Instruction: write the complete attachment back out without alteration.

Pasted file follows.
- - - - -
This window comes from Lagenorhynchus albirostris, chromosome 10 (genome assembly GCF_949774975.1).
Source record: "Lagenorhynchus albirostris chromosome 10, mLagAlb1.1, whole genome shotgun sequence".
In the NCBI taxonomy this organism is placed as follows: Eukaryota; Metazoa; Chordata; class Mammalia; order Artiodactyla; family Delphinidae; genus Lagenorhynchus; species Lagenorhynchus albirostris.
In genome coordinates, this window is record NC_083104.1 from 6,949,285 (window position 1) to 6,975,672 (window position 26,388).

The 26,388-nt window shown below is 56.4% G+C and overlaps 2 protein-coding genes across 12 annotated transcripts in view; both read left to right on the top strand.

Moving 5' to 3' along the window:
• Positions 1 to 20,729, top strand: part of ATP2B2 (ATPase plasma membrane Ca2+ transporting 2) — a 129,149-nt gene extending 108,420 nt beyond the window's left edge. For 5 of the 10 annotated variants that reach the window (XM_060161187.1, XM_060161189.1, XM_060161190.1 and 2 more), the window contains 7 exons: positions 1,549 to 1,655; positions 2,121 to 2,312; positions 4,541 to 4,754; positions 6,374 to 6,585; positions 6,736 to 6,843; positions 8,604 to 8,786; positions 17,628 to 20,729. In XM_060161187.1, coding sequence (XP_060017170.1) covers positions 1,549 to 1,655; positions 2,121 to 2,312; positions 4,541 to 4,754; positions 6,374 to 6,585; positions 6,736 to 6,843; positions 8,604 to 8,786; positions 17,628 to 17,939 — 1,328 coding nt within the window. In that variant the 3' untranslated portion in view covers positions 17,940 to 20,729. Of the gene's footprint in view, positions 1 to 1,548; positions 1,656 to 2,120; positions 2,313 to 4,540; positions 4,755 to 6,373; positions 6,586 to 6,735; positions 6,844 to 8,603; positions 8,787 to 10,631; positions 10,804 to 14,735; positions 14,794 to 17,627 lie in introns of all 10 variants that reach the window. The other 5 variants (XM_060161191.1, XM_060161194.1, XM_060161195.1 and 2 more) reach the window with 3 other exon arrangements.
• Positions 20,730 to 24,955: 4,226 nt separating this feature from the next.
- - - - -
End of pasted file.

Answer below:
This window comes from Lagenorhynchus albirostris, chromosome 10 (genome assembly GCF_949774975.1).
Source record: "Lagenorhynchus albirostris chromosome 10, mLagAlb1.1, whole genome shotgun sequence".
In the NCBI taxonomy this organism is placed as follows: Eukaryota; Metazoa; Chordata; class Mammalia; order Artiodactyla; family Delphinidae; genus Lagenorhynchus; species Lagenorhynchus albirostris.
In genome coordinates, this window is record NC_083104.1 from 6,949,285 (window position 1) to 6,975,672 (window position 26,388).

The 26,388-nt window shown below is 56.4% G+C and overlaps 2 protein-coding genes across 12 annotated transcripts in view; both read left to right on the top strand.

Moving 5' to 3' along the window:
• Positions 1 to 20,729, top strand: part of ATP2B2 (ATPase plasma membrane Ca2+ transporting 2) — a 129,149-nt gene extending 108,420 nt beyond the window's left edge. For 5 of the 10 annotated variants that reach the window (XM_060161187.1, XM_060161189.1, XM_060161190.1 and 2 more), the window contains 7 exons: positions 1,549 to 1,655; positions 2,121 to 2,312; positions 4,541 to 4,754; positions 6,374 to 6,585; positions 6,736 to 6,843; positions 8,604 to 8,786; positions 17,628 to 20,729. In XM_060161187.1, coding sequence (XP_060017170.1) covers positions 1,549 to 1,655; positions 2,121 to 2,312; positions 4,541 to 4,754; positions 6,374 to 6,585; positions 6,736 to 6,843; positions 8,604 to 8,786; positions 17,628 to 17,939 — 1,328 coding nt within the window. In that variant the 3' untranslated portion in view covers positions 17,940 to 20,729. Of the gene's footprint in view, positions 1 to 1,548; positions 1,656 to 2,120; positions 2,313 to 4,540; positions 4,755 to 6,373; positions 6,586 to 6,735; positions 6,844 to 8,603; positions 8,787 to 10,631; positions 10,804 to 14,735; positions 14,794 to 17,627 lie in introns of all 10 variants that reach the window. The other 5 variants (XM_060161191.1, XM_060161194.1, XM_060161195.1 and 2 more) reach the window with 3 other exon arrangements.
• Positions 20,730 to 24,955: 4,226 nt separating this feature from the next.